The government’s claim that banks have only paid 730 million Koruna of the planned 33 billion in windfall tax is increasingly disputed. This is mainly due to banks increasing the interest rates of deposits. However, this argument doesn’t hold up as interest rates have not grown since the autumn before last. Furthermore, bankers admitted they avoided paying the windfall tax by purchasing and holding tax-exempt state bonds.
Of the six largest banks subject to the tax, Komerční banka paid the most. The bank has spent 0.4 billion Koruna in advance payments, and the tax settlement will occur later this year. ČSOB and UniCredit Bank chose not to comment on the windfall tax, while Raiffeisenbank paid a few hundred million in advance payments, according to spokesperson Tereza Kaiseršotová.
Both Česká spořitelna and Moneta Money Bank admitted that they paid nothing. Spokesperson Zuzana Filipová revealed that Moneta’s tax base for the extraordinary income tax was significantly influenced by holding a higher rate of state bonds. Currently, Moneta holds approximately 90 billion Koruna in state bonds.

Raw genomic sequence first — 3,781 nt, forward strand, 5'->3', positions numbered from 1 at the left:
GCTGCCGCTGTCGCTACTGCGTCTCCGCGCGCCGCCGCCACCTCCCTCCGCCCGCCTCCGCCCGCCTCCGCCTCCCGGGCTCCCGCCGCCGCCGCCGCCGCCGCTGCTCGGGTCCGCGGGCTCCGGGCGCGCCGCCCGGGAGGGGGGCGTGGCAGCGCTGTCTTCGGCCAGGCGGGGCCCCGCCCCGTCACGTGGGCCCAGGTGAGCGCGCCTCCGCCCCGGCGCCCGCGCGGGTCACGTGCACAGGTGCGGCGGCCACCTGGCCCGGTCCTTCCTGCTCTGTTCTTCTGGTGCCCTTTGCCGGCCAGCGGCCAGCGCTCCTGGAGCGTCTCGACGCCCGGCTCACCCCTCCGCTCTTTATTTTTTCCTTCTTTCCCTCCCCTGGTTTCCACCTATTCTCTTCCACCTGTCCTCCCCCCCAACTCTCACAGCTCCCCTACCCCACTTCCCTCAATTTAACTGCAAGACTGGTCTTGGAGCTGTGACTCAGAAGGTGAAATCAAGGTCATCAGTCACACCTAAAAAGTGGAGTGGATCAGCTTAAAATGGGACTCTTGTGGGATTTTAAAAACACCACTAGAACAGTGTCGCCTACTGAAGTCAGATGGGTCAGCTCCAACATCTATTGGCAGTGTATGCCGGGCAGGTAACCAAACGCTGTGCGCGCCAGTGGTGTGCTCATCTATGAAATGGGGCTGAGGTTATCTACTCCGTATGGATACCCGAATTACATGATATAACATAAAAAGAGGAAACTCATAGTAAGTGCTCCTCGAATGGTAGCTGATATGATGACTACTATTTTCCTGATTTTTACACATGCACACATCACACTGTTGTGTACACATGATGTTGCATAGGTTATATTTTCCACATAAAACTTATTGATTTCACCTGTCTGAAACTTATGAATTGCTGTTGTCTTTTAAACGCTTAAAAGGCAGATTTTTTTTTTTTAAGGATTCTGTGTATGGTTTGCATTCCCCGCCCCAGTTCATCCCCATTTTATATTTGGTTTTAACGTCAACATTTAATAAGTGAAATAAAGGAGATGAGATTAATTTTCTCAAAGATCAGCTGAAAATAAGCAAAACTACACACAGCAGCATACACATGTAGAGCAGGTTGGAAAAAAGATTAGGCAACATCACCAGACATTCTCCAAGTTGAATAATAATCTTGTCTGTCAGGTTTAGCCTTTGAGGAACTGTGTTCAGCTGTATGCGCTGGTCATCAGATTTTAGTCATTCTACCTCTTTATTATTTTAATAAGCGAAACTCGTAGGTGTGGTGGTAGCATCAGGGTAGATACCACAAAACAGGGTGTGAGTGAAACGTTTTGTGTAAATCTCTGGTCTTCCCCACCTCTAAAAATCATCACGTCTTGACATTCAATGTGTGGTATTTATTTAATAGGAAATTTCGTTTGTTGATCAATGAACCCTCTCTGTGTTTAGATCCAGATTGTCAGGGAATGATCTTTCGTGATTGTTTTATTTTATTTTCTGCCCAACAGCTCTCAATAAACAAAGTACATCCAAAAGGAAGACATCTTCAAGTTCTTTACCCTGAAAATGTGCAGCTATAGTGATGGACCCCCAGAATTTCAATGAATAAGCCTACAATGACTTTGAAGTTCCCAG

Finance Minister Zbyněk Stanjura justified the low tax collection by banks raising interest rates on savings accounts. According to him, this action had a slight anti-inflationary effect, and the state collected more in withholding tax on income. According to the ministry, the extent to which banks reduced their tax base with higher costs, dividends, or other tax optimizations will only become apparent later.
Finally, it should be noted that despite not paying the windfall tax, banks remain sizeable corporate income tax payers. In 2022, Česká spořitelna was the second largest payer, with 3.3 billion paid, according to the Financial Administration. The other five large banks were also in the top fifty payers.